The Richmond Night Market is a seven-minute walk from Bridgeport Canada Line station. The International Summer Night Market can be accessed via the 407 and 430 buses.

They are open Friday and Saturday, 7 p.m. to 12 a.m., and Sunday and holidays, 7 p.m. to 11 p.m. until September. Admission to the International Summer Night Market is free, while the Richmond Night Market is $2.25. Children 10 & under and for seniors 60 & up get in for free.

B.C. Sports Hall of Fame and Museum

Photo: "BC Sports Hall" by Rebecca Bollwitt is licensed under CC BY-NC-SA 2.0.

BC Sports Hall” by Rebecca Bollwitt is licensed under CC BY-NC-SA 2.0.

Located at B.C. Place Stadium‘s Gate A, the B.C. Sports Hall of Fame and Museum is a must-see for all sports fans!

Are you a Vancouver Canucks fan? See ‘King’ Richard Brodeur’s goalie equipment from the 1982 Stanley Cup playoffs and the hockey stick and puck used to score the team’s first goal in franchise history!

Relive the magic of the 2010 Winter Olympics in Vancouver and have a look at the Olympic torch that captured the imagination of Canadians from coast to coast.

The B.C. Sports Hall of Fame and Museum is located by Stadium-Chinatown Station on the Expo and Millennium Line. It is open daily from 10 a.m. to 5 p.m.

Inuksuk

See one of the symbols of the 2010 Winter Olympics at English Bay – the inuksuk!

You might be surprised to learn the Vancouver 2010 logo, named Ilanaaq, was based on the inuksuk that sits at Beach Avenue and Bidwell Street in English Bay. The statue was originally commissioned for the Northwest Territories Pavilion at Expo 86 and was donated to the city following the conclusion of the exposition.

The C21 bus tops right across from the inuksuk and is a four-minute walk from the 6 bus at Davie Street and Bidwell Street.

Capilano Salmon Hatchery

"Salmon Hatchery" by flightlog is licensed under CC BY 2.0.

Salmon Hatchery” by flightlog is licensed under CC BY 2.0.

British Columbia is famous for its salmon and you can experience what B.C. has to offer by visiting the Capilano Salmon Hatchery in North Vancouver!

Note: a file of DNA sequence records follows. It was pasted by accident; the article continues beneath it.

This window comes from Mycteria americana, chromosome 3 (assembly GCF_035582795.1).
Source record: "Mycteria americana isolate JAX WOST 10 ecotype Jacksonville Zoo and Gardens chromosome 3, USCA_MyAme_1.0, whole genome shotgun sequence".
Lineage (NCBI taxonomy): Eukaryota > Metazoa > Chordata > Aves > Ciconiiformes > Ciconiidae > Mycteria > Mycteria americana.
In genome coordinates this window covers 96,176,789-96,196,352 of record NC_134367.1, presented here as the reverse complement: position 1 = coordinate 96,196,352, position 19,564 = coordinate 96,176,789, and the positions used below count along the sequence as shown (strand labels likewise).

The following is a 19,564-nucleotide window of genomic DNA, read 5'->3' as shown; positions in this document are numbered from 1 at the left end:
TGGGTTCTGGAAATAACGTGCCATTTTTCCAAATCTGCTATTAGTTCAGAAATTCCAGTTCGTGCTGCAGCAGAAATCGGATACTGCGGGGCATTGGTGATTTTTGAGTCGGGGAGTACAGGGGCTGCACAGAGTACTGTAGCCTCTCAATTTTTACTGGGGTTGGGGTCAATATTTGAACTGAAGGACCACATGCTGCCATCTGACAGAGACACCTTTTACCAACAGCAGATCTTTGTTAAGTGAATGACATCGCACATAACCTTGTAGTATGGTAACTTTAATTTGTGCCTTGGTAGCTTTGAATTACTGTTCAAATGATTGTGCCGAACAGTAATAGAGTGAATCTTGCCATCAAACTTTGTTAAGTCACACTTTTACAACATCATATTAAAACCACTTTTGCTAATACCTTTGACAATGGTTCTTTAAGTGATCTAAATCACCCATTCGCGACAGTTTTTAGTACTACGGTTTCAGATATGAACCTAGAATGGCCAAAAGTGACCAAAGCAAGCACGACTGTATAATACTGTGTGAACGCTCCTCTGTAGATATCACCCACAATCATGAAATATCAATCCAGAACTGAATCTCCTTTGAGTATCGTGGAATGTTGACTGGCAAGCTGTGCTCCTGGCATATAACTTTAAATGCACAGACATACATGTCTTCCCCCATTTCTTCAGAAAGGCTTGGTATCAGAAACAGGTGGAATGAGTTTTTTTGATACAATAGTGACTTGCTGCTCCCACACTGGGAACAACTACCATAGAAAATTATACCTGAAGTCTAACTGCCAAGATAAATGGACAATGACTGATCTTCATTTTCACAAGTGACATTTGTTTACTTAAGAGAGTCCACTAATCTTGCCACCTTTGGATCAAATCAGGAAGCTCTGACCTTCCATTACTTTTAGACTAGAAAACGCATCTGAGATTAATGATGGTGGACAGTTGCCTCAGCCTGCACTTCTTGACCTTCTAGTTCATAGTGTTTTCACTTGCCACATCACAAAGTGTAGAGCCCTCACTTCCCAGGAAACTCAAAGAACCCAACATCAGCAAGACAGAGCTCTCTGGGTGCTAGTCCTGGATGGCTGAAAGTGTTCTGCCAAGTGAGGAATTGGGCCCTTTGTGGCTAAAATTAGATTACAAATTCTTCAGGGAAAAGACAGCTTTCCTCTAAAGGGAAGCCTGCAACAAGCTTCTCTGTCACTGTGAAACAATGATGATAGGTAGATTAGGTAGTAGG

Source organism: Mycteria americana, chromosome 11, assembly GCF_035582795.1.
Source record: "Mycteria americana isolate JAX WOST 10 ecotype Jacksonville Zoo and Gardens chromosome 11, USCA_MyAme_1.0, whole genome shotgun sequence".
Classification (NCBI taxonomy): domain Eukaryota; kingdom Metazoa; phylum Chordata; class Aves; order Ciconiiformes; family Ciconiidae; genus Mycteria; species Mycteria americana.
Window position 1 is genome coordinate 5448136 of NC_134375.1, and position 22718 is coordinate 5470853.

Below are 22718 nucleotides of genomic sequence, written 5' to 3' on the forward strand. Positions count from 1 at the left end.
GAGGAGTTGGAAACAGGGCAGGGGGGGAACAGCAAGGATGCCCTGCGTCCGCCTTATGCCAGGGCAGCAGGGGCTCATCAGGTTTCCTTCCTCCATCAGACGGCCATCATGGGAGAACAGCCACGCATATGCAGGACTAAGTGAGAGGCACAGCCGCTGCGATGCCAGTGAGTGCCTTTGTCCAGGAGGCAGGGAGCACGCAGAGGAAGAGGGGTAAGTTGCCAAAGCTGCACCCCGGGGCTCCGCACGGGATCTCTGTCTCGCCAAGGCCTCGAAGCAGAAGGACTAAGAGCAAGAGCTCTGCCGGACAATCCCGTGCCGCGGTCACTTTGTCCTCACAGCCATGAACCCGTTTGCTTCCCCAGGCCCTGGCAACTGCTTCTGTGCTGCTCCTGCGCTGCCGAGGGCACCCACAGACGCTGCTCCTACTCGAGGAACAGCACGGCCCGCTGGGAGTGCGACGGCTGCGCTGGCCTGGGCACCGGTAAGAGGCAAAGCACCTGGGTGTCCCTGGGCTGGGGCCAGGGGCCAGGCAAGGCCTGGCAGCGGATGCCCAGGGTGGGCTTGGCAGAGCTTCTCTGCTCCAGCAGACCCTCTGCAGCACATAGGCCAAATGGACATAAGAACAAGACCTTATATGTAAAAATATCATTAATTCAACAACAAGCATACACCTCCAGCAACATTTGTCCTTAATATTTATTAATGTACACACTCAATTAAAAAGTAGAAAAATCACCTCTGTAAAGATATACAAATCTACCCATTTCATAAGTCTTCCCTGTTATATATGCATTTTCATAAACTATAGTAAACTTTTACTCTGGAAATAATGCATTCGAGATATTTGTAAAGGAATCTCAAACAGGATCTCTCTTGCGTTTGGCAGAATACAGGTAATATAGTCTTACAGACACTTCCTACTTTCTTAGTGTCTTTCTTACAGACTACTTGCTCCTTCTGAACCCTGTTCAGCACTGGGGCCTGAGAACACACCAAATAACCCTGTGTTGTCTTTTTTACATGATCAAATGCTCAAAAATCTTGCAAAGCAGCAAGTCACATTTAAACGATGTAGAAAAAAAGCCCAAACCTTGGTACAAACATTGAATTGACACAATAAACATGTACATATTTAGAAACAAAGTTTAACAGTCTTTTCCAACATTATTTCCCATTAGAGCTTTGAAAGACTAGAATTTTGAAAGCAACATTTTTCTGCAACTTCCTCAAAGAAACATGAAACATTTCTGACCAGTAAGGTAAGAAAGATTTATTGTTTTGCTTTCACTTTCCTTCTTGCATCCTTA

Check out the self-guided tour and interpretative centre to learn more about salmon in this province.

Watch the salmon run as fish jump the fish ladder to migrate upstream. Right now, it’s the best time to see the Coho Adults and Coho Juveniles! When you’re done that, hike one of the many trails nearby and enjoy a nice picnic on a sunny day.

This free attraction is located at 4500 Capilano Park Road and is a short walk from the 232, 236 and 247 buses. It is open from 8 a.m. to 8 p.m.

Theatre on Granville Island

Are you into theatre? Then Granville Island is the place to go – it is home to over 15 theatres and theatre companies!

Carousel Theatre for Young People brings together children and teenagers with a passion for theatre as they perform a selection of plays including Shakespeare’s Love’s Labour Lost.

The Vancouver TheatreSports League is known for their improv comedy and are a must see. Their shows consist of TripImproviser, TheatreSports, Improv Test Kitchen, Ultimate Improv Championship, Late Night Laughs, and Rookie Night.

Tickets to a mainstage production from Carousel Theatre is $29. Tickets for the Vancouver TheatreSports League start at $8.

Aside from theatre, Granville Island is home to a number of other vendors and public market. Take the 50 Waterfront Station/False Creek South bus to get to Granville Island.

Miniature trains at Burnaby Central Railway and Bear Creek Park

Burnaby Central Railway and Bear Creek Park are the places to be in you’re interested in old trains and locomotives!

Go for a ride on 1/8 scale miniature trains at Burnaby Central Railway and on Eddy the Engine as he takes you for a ride around Bear Creek Park.

Burnaby Central Railway is located at 120 North Willingdon Avenue. It is open weekends and statutory holidays, 11 a.m. to 5 p.m., and $2.50 for a single ride. The C1 Kootenay Loop/Hastings at Gilmore bus stops right outside.

Bear Creek Park in Surrey is open daily 10:00 a.m. to 7:00 p.m. and is $5 for adults and $4.50 for children to ride the train. Take the 96 B-Line from Surrey Central Station or Guildford Exchange and get off at 88th Avenue.

Fraser Valley Heritage Railway Society

Here’s another attraction for you railway aficionados!

The Fraser Valley Heritage Railway Society has a restored heritage interurban car.

Speeder riders and car barn tours are now happening from 10:00 a.m. to 4:00 p.m. on weekends. You can visit them at 176A Street and and 56 Avenue in Surrey by taking the 320 or 341 from Guildford Exchange.

Ready to go?!?

Plan your trip using our Trip Planner or contact our Customer Information team at 604.953.3333 or tweet them @TransLink, 6:30 a.m. to 11:30 p.m.

Share your adventures in the comments section below let us know of some other awesome Metro Vancouver attractions you can access by bus or SkyTrain!

Author: Allen Tung

10 Heat Wave survival tips from TransLink’s Buzzer

A sunrise over the SkyTrain in New Westminster.

A sunrise over the SkyTrain in New Westminster.